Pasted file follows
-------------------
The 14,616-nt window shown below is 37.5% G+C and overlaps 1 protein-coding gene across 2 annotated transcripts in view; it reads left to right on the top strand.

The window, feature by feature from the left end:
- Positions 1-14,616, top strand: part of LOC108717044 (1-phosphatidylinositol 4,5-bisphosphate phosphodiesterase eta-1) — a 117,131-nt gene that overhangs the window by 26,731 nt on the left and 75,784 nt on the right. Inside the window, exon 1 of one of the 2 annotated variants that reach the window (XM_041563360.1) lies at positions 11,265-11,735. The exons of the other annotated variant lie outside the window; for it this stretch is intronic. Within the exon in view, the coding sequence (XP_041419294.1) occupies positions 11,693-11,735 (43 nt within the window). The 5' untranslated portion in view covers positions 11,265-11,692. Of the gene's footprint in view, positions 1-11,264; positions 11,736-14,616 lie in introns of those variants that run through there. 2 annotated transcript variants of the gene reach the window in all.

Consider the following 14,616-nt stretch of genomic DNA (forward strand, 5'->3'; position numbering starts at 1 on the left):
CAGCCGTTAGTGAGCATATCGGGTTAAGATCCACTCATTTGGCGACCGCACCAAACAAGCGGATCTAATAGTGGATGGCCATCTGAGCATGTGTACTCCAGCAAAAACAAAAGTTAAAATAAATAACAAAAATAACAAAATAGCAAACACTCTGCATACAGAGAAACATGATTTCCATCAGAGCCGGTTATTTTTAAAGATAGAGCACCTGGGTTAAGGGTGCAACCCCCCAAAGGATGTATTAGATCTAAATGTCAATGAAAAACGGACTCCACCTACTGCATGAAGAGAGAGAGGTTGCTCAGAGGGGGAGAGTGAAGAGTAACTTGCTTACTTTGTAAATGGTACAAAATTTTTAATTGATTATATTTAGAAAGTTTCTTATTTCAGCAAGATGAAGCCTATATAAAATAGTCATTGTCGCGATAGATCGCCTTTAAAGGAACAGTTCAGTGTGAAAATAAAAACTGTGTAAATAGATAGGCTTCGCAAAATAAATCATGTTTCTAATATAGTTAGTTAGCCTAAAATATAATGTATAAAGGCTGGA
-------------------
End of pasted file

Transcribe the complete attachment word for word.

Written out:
The 14,616-nt window shown below is 37.5% G+C and overlaps 1 protein-coding gene across 2 annotated transcripts in view; it reads left to right on the top strand.

The window, feature by feature from the left end:
- Positions 1-14,616, top strand: part of LOC108717044 (1-phosphatidylinositol 4,5-bisphosphate phosphodiesterase eta-1) — a 117,131-nt gene that overhangs the window by 26,731 nt on the left and 75,784 nt on the right. Inside the window, exon 1 of one of the 2 annotated variants that reach the window (XM_041563360.1) lies at positions 11,265-11,735. The exons of the other annotated variant lie outside the window; for it this stretch is intronic. Within the exon in view, the coding sequence (XP_041419294.1) occupies positions 11,693-11,735 (43 nt within the window). The 5' untranslated portion in view covers positions 11,265-11,692. Of the gene's footprint in view, positions 1-11,264; positions 11,736-14,616 lie in introns of those variants that run through there. 2 annotated transcript variants of the gene reach the window in all.

Consider the following 14,616-nt stretch of genomic DNA (forward strand, 5'->3'; position numbering starts at 1 on the left):
CAGCCGTTAGTGAGCATATCGGGTTAAGATCCACTCATTTGGCGACCGCACCAAACAAGCGGATCTAATAGTGGATGGCCATCTGAGCATGTGTACTCCAGCAAAAACAAAAGTTAAAATAAATAACAAAAATAACAAAATAGCAAACACTCTGCATACAGAGAAACATGATTTCCATCAGAGCCGGTTATTTTTAAAGATAGAGCACCTGGGTTAAGGGTGCAACCCCCCAAAGGATGTATTAGATCTAAATGTCAATGAAAAACGGACTCCACCTACTGCATGAAGAGAGAGAGGTTGCTCAGAGGGGGAGAGTGAAGAGTAACTTGCTTACTTTGTAAATGGTACAAAATTTTTAATTGATTATATTTAGAAAGTTTCTTATTTCAGCAAGATGAAGCCTATATAAAATAGTCATTGTCGCGATAGATCGCCTTTAAAGGAACAGTTCAGTGTGAAAATAAAAACTGTGTAAATAGATAGGCTTCGCAAAATAAATCATGTTTCTAATATAGTTAGTTAGCCTAAAATATAATGTATAAAGGCTGGA